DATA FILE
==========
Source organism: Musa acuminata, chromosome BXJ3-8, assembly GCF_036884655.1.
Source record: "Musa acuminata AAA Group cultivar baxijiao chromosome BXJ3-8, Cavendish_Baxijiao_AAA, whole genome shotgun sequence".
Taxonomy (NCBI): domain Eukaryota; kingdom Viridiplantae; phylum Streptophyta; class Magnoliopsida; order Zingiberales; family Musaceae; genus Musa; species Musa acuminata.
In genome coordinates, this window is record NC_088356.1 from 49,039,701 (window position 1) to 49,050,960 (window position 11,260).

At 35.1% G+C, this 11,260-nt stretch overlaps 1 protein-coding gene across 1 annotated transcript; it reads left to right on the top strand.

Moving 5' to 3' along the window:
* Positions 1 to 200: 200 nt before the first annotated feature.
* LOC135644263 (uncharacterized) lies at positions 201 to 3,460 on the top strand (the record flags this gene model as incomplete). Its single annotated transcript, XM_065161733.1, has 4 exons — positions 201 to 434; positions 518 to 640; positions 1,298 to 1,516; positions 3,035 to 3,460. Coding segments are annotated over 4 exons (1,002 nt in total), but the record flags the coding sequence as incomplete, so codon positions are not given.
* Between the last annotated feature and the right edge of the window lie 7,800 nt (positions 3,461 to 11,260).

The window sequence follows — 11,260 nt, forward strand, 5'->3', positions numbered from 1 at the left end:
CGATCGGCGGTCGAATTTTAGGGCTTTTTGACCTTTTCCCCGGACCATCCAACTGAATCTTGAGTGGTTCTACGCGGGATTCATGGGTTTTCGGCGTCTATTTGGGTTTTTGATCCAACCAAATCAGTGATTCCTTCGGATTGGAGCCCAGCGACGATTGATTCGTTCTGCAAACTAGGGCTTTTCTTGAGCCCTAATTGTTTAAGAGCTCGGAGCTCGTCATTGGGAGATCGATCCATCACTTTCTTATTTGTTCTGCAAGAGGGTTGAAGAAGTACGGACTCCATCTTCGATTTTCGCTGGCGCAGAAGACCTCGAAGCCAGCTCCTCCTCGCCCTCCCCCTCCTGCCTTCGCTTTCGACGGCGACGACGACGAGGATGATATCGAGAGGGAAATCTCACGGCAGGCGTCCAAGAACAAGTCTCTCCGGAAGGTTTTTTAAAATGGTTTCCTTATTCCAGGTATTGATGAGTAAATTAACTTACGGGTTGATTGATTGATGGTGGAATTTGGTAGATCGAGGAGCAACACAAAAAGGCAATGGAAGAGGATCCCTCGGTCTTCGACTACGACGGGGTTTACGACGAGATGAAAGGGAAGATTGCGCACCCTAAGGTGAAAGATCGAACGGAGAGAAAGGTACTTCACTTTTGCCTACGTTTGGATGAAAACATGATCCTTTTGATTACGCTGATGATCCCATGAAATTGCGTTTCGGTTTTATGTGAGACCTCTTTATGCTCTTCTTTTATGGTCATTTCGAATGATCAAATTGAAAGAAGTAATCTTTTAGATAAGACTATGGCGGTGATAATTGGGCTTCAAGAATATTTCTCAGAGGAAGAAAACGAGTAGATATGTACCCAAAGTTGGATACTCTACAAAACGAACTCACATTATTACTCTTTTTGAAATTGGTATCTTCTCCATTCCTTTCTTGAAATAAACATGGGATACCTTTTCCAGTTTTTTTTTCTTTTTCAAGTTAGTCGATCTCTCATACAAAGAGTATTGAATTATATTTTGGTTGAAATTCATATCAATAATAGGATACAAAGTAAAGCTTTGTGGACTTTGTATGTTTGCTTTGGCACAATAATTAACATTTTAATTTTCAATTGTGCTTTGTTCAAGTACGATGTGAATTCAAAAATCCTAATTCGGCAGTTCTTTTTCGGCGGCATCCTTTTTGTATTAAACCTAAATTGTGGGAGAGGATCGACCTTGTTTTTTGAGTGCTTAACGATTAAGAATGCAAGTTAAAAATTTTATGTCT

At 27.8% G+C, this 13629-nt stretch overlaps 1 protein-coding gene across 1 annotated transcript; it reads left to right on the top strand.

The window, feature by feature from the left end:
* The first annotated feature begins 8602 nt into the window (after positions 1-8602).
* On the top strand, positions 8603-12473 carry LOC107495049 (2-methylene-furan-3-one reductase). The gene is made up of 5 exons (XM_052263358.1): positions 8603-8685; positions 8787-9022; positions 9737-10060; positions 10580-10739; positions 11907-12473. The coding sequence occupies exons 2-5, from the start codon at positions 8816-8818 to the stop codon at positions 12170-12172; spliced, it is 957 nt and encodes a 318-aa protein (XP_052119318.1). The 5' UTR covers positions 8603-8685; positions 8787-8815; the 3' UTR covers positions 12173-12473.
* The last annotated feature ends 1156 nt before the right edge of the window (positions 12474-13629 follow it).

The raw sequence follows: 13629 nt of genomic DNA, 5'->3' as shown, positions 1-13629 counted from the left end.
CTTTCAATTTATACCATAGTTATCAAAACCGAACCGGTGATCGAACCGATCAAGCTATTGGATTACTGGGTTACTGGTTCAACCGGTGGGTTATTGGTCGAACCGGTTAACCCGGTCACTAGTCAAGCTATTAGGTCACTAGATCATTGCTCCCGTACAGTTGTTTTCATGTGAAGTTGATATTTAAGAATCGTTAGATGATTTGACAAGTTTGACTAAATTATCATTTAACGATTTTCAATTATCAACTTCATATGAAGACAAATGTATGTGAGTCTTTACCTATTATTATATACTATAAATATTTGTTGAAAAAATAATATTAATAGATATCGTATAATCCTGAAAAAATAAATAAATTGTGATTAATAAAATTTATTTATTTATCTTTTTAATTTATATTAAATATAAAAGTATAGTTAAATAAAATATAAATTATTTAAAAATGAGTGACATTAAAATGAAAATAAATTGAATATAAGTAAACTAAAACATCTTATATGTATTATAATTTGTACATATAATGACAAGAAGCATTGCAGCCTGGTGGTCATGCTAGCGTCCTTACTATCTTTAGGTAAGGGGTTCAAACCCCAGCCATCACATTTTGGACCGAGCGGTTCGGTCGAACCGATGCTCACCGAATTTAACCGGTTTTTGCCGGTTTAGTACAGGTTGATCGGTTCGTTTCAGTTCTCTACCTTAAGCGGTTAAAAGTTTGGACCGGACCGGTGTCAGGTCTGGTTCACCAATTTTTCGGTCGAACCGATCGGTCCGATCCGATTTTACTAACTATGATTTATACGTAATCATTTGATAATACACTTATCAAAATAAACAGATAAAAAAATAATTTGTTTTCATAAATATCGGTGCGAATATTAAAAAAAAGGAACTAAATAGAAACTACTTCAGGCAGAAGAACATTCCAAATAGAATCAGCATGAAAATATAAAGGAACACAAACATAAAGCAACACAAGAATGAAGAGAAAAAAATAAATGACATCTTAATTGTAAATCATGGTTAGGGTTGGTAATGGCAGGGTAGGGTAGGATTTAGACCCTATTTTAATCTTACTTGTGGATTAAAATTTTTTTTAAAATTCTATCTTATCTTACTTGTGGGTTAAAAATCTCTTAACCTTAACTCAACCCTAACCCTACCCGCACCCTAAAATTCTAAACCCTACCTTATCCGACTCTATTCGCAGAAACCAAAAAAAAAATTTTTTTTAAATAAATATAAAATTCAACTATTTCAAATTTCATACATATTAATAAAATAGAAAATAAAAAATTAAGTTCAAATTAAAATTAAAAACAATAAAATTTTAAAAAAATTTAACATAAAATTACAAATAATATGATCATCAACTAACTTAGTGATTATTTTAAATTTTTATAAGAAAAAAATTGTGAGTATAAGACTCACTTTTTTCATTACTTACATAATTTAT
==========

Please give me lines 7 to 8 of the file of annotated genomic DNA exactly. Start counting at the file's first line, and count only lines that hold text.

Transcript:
* Positions 1 to 200: 200 nt before the first annotated feature.
* LOC135644263 (uncharacterized) lies at positions 201 to 3,460 on the top strand (the record flags this gene model as incomplete). Its single annotated transcript, XM_065161733.1, has 4 exons — positions 201 to 434; positions 518 to 640; positions 1,298 to 1,516; positions 3,035 to 3,460. Coding segments are annotated over 4 exons (1,002 nt in total), but the record flags the coding sequence as incomplete, so codon positions are not given.